Excerpt: Peacekeepers

By Marie Robinson

By mid-afternoon Alex had done enough work for the day and had settled in to read one of his books. He loved reading and had thousands of books in his digital library on the servers in his bunker. There was nothing better than spending the morning working and the afternoon relaxing and reading.

He was just about to doze off when an alarm blared from inside his house. His eyes snapped open, then he dashed in to check his screens. Two cars threw dust as they worked their way toward his house. Alex hoped they would break an axle. They were from the Sheriff's office.

He cursed. As if the aliens weren't enough of a problem.

He thought quickly. Given that they had just been here, their presence today was unlikely to mean anything good. They were probably here for his supplies and would be ready for a fight.

He looked around his small home, taking stock of everything inside. There wasn't anything here he couldn't afford to lose. But this was his property, and nobody had any right to it but him. If he allowed them to push him over now, he'd be allowing them to push him over for as long as this crisis lasted.

He didn't want to be anywhere nearby when they arrived. Running to his bunker would've amounted to hiding, so that wasn't an option, but his house didn't provide the cover required to live through a shootout.

As it often did in these situations, his mind clicked into a different gear. Alex looked around the house, spotting the items he needed for a new plan. He moved quickly, grabbing a pair of walkie-talkies and one of his rifles.

As he had been for the last few days, Alex was already open carrying. He made sure to stuff a few extra magazines into the pockets of his cargo shorts. He wasn't nearly as prepared as he wanted to be, but it would have to do.

Alex turned one of the walkie-talkies on as he left his house, cranking the volume as high as it would go. He set it on the front porch then ran. From the video he had last seen, the cars were moving slowly and cautiously, but it still didn't give him more than a minute to find cover.

He sprinted, lungs burning and legs aching. He hadn't done nearly enough conditioning lately.

He crested a hill about a hundred yards away from his house then ducked so he was hugging the ground. He looked around, double-checking to make sure there wasn't any better cover. The small rise would offer him a little bit of protection, but not nearly enough to make him feel safe. At a hundred yards, even a pistol could land a lucky shot against him.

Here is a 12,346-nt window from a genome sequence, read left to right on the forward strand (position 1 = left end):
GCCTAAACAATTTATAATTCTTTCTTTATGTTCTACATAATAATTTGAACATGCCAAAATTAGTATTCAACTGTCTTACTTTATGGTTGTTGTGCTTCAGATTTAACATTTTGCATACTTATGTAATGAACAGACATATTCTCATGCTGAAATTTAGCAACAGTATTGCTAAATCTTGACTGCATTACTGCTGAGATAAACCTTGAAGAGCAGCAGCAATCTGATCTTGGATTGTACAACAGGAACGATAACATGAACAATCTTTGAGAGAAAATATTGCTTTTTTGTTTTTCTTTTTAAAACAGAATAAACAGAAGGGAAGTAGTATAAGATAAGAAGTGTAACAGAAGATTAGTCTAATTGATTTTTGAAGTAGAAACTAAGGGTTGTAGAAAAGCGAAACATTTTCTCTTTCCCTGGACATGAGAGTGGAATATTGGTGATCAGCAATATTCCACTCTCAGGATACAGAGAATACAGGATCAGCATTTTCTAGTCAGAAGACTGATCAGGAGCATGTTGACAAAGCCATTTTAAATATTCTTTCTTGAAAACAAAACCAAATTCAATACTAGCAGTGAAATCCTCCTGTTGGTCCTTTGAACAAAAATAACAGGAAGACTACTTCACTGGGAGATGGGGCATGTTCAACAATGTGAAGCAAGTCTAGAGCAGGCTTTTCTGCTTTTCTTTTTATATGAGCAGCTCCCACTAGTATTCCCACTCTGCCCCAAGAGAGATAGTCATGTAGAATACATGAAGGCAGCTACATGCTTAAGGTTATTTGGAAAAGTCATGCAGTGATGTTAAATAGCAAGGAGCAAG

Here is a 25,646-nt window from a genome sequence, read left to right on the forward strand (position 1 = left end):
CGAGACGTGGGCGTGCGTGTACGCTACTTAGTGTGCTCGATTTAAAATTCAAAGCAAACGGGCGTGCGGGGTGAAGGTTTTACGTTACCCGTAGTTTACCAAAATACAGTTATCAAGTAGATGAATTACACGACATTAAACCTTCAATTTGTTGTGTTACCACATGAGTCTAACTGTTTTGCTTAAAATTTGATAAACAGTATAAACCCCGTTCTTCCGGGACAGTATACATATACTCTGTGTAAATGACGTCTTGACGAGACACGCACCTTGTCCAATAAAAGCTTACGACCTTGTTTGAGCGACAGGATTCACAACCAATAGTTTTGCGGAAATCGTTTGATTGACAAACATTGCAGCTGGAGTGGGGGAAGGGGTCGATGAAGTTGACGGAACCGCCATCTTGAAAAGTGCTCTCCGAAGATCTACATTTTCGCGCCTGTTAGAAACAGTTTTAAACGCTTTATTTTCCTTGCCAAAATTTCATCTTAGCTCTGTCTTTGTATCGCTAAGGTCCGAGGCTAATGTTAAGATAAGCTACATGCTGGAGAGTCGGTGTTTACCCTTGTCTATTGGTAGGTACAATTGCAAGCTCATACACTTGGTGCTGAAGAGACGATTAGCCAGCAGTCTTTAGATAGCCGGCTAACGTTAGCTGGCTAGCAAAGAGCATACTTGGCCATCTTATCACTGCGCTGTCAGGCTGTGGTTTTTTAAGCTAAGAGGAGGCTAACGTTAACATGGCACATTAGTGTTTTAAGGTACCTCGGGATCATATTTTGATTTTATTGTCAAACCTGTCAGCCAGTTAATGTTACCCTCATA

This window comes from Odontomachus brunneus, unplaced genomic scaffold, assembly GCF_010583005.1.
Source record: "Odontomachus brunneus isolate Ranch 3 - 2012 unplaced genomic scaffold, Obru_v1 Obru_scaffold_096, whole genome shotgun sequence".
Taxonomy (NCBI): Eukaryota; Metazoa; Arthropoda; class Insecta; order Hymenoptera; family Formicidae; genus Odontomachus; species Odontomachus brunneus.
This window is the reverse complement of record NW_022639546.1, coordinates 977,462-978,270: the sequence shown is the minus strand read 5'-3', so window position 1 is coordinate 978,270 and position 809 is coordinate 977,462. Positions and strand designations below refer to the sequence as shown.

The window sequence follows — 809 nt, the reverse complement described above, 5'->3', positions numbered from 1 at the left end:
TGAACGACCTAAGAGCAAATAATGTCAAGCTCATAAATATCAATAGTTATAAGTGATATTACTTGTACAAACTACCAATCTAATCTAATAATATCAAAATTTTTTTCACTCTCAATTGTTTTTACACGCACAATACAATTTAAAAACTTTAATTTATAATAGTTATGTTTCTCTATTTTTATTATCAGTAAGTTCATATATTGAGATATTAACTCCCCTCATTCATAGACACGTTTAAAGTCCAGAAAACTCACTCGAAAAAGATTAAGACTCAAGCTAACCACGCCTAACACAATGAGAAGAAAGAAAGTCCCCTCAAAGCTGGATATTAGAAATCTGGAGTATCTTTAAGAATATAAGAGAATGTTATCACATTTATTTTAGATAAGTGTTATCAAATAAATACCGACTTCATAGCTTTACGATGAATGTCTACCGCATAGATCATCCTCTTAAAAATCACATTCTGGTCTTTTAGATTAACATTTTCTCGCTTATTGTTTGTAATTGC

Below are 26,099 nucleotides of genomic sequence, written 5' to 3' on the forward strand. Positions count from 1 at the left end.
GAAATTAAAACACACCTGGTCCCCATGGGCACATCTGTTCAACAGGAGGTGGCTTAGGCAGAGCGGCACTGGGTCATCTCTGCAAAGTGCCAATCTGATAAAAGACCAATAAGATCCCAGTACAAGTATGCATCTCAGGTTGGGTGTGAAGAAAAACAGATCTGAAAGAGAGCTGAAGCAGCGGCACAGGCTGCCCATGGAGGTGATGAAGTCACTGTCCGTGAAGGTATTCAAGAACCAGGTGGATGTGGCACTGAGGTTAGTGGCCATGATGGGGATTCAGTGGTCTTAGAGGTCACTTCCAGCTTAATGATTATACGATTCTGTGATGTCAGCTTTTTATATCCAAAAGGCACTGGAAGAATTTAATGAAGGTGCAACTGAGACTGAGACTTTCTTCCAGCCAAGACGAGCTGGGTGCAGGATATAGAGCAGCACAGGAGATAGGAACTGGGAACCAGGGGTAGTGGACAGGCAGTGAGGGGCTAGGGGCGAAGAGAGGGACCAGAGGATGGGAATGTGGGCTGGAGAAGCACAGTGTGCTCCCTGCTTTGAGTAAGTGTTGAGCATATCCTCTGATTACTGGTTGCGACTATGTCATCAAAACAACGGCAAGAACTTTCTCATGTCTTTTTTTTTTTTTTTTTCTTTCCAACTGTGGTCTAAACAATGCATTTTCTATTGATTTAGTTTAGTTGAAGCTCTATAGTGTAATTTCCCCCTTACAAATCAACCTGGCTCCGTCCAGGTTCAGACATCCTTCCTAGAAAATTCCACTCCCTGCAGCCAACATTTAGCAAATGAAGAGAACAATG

Still, it was the best he had.

He had just enough time to calm his breathing when the two vehicles came in sight of his house. Alex chambered a round in his rifle and drew deep breath as he watched the scene unfold below him.

Austin and a girl Alex didn't recognize stepped out of the first vehicle, while another one of the deputies stepped out of the second. Austin stood behind his open door, drawing his pistol and pointing it at Alex's house. The other deputy did the same. The girl who'd exited Austin's vehicle had closed her door, but when she saw what the other two were doing, she opened the door back up and crouched behind it. She brought something small out and brought it to her eye. At first Alex thought that she had some sort of rangefinder. But when he looked at the scene through his scope he saw she was actually looking through a video camera.

A video camera? What the fuck?

Before he could even start to puzzle out that mystery he heard Austin yell. He was close enough that the words rang clear. “Alex! I know you've got a ton of supplies in there. You've got thirty seconds to hand over half of what you have. Otherwise we're coming in and taking it all.”

Alex spoke into his walkie-talkie, keeping his voice low. “Does Chester know you're doing this, Austin?”

In the scope, Alex saw Austin notice the walkie-talkie for the first time. He pointed it out to the deputy, then crouched lower behind his door, suspecting a trap.